“Broken” is a word that is often used, particularly by evangelical straight Christians, to describe the LGBT community. What do evangelical Christians mean when they call gays “broken”? How does the LGBT community feel about being called “broken”? And what does God say about this issue of brokenness?
It’s been my experience that the word “broken” is used to describe the LGBT community for several reasons. Some might use the word “broken” because they believe there is something wrong with a person who experiences same-sex attraction. Many evangelical Christians believe that anyone who is LGBT must have experienced sexual abuse at some point in his/her life, or perhaps a distant relationship with one/both of his/her parents, or some other trauma that has occurred that has caused the same-sex attraction. Other people may use the word “broken” to describe the LGBT community because of the false belief that a person with same-sex attraction inevitably is characterized by alcohol, drug, and/or sex addictions, casual sex and promiscuity, and other illegal and unhealthy behaviors. And some just say it because they believe that same-sex attraction is a sin and a sign of separation from God. Along with this “brokenness” people say that LGBT individuals need “healing”, insinuating that there is something inherently wrong or wounded about them. Unfortunately, this type of language goes a long way towards making those within the LGBT community feel shamed and demeaned.
There is nothing offensive to me about maintaining and asserting conviction on sexual morality/ethics – I think it extremely important to have a firm grasp on the topic. What troubles me however is that when I hear language like this, I sense an undertone of condescension paired with an undergirding belief that people who experience same-sex attraction are inferior. And truly, who wouldn’t feel patronized by a perfect stranger telling you that you are “broken” and “need healing”?
With that said, I don’t know that I can fairly respond to the accuracy of the stereotypes I’ve listed above because it demands some scholarly citation and unfortunately, I just don’t have the time to do it justice at this point. But I will say that if you’ve done your research, and if you’ve talked with people who are part of the LGBT community, you will see that there are some individuals that reinforce the stereotypes, and there are others who don’t. In fact, I think many evangelical Christians would be truly surprised by the number that do not. If you could meet the people I know, you would know that there are many good-hearted, moral, relationally-gifted people who experience same-sex attraction and who identify as part of the LGBT community. And some of them even love, follow, and serve Jesus daily. So in response to the stereotypes I will say this – yes, there are some people who are responsible for them, but it is only fair to note that there are also many “heterosexuals” who are characterized by alcohol, drug, and sex addictions, casual sex and promiscuity, and other illegal and unhealthy behaviors. A person’s orientation does not indicate the extent of his/her morality or religious commitment.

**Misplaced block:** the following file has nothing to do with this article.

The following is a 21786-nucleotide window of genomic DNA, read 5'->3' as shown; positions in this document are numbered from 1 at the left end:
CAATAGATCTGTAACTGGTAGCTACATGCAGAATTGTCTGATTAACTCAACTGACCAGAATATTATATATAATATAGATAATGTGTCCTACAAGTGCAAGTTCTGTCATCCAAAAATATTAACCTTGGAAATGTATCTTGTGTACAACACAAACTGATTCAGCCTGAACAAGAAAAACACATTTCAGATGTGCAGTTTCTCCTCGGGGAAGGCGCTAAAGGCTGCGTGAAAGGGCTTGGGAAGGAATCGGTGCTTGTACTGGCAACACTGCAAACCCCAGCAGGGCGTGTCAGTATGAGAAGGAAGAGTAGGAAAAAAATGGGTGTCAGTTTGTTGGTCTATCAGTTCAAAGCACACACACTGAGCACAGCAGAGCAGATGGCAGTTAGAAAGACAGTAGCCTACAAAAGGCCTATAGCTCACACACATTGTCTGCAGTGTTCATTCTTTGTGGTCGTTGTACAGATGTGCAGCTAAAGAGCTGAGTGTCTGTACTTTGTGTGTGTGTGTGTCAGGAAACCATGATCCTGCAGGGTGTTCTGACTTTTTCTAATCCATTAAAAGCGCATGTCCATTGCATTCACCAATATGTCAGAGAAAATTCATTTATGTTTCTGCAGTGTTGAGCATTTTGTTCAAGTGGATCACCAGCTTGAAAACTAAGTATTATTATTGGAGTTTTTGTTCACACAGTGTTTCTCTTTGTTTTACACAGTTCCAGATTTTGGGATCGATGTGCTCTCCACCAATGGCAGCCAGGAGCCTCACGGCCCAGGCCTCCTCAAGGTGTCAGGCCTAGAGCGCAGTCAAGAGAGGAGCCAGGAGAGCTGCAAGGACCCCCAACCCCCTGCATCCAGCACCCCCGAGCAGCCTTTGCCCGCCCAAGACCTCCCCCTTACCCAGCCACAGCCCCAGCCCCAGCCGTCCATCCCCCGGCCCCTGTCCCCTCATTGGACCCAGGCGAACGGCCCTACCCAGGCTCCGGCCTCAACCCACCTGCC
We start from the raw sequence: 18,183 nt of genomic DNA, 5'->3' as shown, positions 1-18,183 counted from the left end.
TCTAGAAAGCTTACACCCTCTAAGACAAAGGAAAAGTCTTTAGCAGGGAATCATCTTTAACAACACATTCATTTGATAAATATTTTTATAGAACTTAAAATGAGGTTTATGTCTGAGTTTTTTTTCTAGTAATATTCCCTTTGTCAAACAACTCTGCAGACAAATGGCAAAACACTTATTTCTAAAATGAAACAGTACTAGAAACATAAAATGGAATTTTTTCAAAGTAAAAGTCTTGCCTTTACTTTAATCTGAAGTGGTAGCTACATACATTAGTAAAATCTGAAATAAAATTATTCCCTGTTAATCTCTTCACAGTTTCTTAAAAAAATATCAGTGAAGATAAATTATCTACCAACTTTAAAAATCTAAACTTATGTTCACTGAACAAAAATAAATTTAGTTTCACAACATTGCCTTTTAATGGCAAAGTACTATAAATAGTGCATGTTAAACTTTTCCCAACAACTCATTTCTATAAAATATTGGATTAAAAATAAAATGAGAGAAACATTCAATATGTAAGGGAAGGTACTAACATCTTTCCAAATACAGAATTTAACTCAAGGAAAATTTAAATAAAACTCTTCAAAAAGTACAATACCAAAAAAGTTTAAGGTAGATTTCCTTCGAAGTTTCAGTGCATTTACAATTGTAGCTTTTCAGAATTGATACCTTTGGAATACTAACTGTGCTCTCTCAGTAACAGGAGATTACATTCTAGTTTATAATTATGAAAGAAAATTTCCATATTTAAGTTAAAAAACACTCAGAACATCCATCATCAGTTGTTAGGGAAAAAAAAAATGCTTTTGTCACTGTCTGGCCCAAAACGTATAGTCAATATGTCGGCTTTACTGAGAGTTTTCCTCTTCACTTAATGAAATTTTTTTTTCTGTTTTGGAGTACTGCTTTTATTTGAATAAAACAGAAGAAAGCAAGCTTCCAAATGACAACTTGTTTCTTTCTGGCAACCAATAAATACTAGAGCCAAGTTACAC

But let’s get back to the topic at hand – what can we make of this term – “broken”? As I said before, I find it harmful to call a person “broken” (really, it feels like name-calling to me), yet at the same time, I am struck by this term because it is the very word I so often use to describe myself. The truth is we are all hot messes! I think it would be best if we would all just own up to it and admit that we know what it feels like to experience pain that forever alters us. While I don’t think it’s helpful to call each other broken, I do think it’s important to realize our own brokenness. At the core of our humanness, there is a profound longing to belong, to be loved, to be known, and to feel presence in our most desperate and ugly moments. We all have had moments where we’ve sat in unspeakable pain, hiding our shame, suffering quietly with our debilitating depression, feelings of failure, and crushing emptiness. We force our fingers down our throats so we will feel lovable and in control again, we cut ourselves because we feel we deserve the pain, we bury our pain and lonliness in an addiction – to a drug, to a bottle, to a relationship. We make our schedules full so we will feel important. We stifle our pain and we disguise it so everyone will see our perfect life, our perfect family, our perfect 5-year plan. Someone asks us how we are doing – we say “fine!” Someone asks us what is new – we say “not much really!”